From the center of the sandy ring, eight men take measured strides, closing the 15-foot gap between them and the half-ton bull that is pawing the ground and foaming slightly at the mouth.
Inside the packed stadium, 3,000 Californians of Portuguese descent watch the “forcados,” or bull wrestlers, in anxious silence, anticipating the time-honored spectacle that comes next.
“Oi toiro! Toiro!” calls out Junior Machado, stomping the ground and offering the gray bull his midsection, tightly wrapped in a long red sash beneath his blood-red jacket.
With a toss of his heavy head, the animal charges.
Machado charges back, reaching for the bull’s horns.
Members of the San Joaquin Valley’s bull-wrestling Turlock Suicide Squad may spend their days as dairy farmers, construction workers and truck drivers. But once or twice a week between April and October, they carry on a centuries-old Portuguese tradition when they literally grab a bull by its horns.
Unlike Spanish-style bullfights, where a bull has its neck muscles lanced to weaken its charge, the Portuguese way spares the bull’s blood. Instead of slaying the bull at the end of a run, the forcados execute a symbolic death by bringing the charging animal to a standstill with their hands.
“Sometimes we win, sometimes the bull wins,” said Jose Martins, 47, a wiry forcado who, like most of California’s 331,000 Portuguese, comes from the Azores, a string of volcanic islands in the Atlantic.
This night, the Turlock team wins every time. The other forcados aren’t so skilled. After several tries, the men have to give up, and the victorious animal complacently follows a dozen heifers out of the ring.
Great fighters are kept as studs, but eventually most bulls end up as beef.
Martins, a dairy farmer with a sunburned face and handlebar mustache, has been staring bulls in the eye for 27 years, practically ever since he landed in California at age 19. He’s proud of having grabbed more than 900 bulls, 50 of them last year, when his squad was considered the state’s best.
Along with Catholic “festas” -- celebrations of Our Lady of Fatima, the Holy Spirit, St. Anthony and Our Lady of Miracles -- bullfights form the living center of California’s Portuguese community.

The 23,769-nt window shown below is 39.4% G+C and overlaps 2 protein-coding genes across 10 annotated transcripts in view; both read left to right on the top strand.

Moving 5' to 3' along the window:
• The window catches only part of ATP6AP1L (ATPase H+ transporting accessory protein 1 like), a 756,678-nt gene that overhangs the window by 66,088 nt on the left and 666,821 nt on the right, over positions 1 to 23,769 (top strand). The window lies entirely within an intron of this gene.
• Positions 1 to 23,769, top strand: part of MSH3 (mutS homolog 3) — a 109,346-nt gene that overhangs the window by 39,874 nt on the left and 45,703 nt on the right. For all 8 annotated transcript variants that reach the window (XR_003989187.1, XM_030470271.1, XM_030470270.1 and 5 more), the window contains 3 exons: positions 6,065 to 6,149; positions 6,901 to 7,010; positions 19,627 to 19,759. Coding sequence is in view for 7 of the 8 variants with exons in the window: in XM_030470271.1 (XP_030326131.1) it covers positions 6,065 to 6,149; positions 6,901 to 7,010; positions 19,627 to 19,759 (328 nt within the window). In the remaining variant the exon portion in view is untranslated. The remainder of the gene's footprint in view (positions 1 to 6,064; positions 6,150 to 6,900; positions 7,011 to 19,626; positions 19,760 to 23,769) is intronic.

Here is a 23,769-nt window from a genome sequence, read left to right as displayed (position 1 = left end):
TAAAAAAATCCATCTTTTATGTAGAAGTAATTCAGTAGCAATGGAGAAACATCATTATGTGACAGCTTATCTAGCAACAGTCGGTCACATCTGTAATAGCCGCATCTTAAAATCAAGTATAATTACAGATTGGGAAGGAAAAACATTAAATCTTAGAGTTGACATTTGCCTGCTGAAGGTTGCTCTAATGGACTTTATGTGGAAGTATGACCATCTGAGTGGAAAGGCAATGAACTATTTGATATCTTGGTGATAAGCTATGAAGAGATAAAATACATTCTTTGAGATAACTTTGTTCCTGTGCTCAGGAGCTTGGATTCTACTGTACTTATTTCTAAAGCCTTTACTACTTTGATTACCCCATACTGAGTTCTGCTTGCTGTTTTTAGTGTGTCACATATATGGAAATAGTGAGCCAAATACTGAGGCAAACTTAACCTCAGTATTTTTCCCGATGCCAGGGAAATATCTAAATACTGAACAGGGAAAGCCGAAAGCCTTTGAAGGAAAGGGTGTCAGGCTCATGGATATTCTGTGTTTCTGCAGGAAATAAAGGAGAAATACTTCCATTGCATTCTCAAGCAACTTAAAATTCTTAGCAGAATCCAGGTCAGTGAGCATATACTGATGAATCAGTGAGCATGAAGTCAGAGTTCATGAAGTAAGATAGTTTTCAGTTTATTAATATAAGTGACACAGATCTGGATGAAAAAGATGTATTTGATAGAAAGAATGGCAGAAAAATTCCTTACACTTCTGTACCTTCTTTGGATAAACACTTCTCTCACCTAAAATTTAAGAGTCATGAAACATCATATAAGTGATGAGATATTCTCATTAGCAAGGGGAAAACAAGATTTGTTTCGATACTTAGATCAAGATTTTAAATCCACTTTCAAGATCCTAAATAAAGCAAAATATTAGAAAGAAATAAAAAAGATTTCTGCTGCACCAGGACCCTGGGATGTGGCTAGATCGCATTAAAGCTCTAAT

During the fight, announcements are in Portuguese. The food, marinated pork known as prego and the spicy linguica sausage, are also Portuguese. Spectators share comments about the fight and assume that everyone there speaks the language.
Still, Martins wonders about the future of the sport in California.
“This is America, and parents worry about their kids doing dangerous things like this,” he said moments before the fight as the pent-up bulls pounded inside their trailers.
But within the close-knit Portuguese community, isolated in small dairy-farming enclaves such as Stevinson, Gustine and Laton, traditions from the homeland are handed down like heirlooms, and young men are eager to take their place under the bullring’s lights.
“They were afraid for me. But I think that deep down inside, my parents are proud,” said Carlos Vieira, a construction worker from Manteca. With only three years of experience, Vieira is working his way to the front of his team to be the first man on the bull.
Although the points of the bull’s horns are shaved and capped in leather, injuries happen. Martins has broken his knee and nose. Recently, in the town of Laton, a forcado from another team broke his leg “like this, in two,” said Martins, showing how a twig would be snapped in half.
A Sunday fight in May provides an ample demonstration of the sport’s risks.
When Machado has the bull by the horns, the animal lifts him off the ground. A teammate jumps on Machado’s back while the others lunge for the horns. The angry bull shakes them off and, in the dusty melee, a man gets caught between the pounding hooves.
The 50-person brass band explodes into a paso doble, traditionally played at bullfights. The packed crowd leaps up, screaming in guttural Portuguese as the forcado rolls out and vaults the wooden fence surrounding the ring.
The forcados want another chance to subdue the bull.
Men known as “bregas” maneuver their capes, their shoulders shining with embroidered epaulettes, and attract the animal across the ring.
The bull charges again, pounding Machado in the stomach before lifting him off the ground. The other forcados jump to their places -- one holds Machado, the next two hold the horns, and the rest push to stop the charge while Martins grabs the tail.
The bull slows down. All the forcados but Martins leap off.
The bull spins madly around, swinging Martins in circles, inches away from its horns. Finally it stops. Martins lets go of the tail, saunters out in front of the bull and glares over his shoulder at the vanquished animal. With a dismissive flip of the hand, the victor slowly turns and exits the ring.
The crowd roars and jumps to its feet.
“That was perfect,” said Amanda Machado, 17, whose father, Manuel Machado, was one of the co-founders of the Turlock Forcados (no relation to Junior Machado). “He had more rage than the bull did.”